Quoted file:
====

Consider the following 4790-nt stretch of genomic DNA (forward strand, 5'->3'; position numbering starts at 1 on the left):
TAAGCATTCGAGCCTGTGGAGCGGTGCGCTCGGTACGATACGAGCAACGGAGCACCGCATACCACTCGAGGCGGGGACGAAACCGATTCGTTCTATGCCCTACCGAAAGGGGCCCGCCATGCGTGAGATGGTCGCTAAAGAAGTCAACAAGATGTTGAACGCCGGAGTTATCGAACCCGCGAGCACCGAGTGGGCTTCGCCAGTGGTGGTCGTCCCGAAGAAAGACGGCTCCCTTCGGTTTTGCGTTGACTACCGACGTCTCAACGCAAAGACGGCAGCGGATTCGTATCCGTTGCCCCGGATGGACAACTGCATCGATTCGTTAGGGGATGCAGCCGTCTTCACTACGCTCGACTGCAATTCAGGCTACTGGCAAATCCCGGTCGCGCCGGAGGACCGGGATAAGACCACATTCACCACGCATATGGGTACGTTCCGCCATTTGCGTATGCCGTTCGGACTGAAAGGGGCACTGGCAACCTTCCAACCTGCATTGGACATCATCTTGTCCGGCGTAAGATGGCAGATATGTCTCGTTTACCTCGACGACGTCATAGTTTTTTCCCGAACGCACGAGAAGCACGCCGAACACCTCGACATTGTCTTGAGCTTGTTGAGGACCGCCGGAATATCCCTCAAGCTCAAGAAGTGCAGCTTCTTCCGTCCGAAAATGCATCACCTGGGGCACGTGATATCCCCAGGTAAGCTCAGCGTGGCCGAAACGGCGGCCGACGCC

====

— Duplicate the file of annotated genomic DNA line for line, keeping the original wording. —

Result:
Consider the following 4790-nt stretch of genomic DNA (forward strand, 5'->3'; position numbering starts at 1 on the left):
TAAGCATTCGAGCCTGTGGAGCGGTGCGCTCGGTACGATACGAGCAACGGAGCACCGCATACCACTCGAGGCGGGGACGAAACCGATTCGTTCTATGCCCTACCGAAAGGGGCCCGCCATGCGTGAGATGGTCGCTAAAGAAGTCAACAAGATGTTGAACGCCGGAGTTATCGAACCCGCGAGCACCGAGTGGGCTTCGCCAGTGGTGGTCGTCCCGAAGAAAGACGGCTCCCTTCGGTTTTGCGTTGACTACCGACGTCTCAACGCAAAGACGGCAGCGGATTCGTATCCGTTGCCCCGGATGGACAACTGCATCGATTCGTTAGGGGATGCAGCCGTCTTCACTACGCTCGACTGCAATTCAGGCTACTGGCAAATCCCGGTCGCGCCGGAGGACCGGGATAAGACCACATTCACCACGCATATGGGTACGTTCCGCCATTTGCGTATGCCGTTCGGACTGAAAGGGGCACTGGCAACCTTCCAACCTGCATTGGACATCATCTTGTCCGGCGTAAGATGGCAGATATGTCTCGTTTACCTCGACGACGTCATAGTTTTTTCCCGAACGCACGAGAAGCACGCCGAACACCTCGACATTGTCTTGAGCTTGTTGAGGACCGCCGGAATATCCCTCAAGCTCAAGAAGTGCAGCTTCTTCCGTCCGAAAATGCATCACCTGGGGCACGTGATATCCCCAGGTAAGCTCAGCGTGGCCGAAACGGCGGCCGACGCC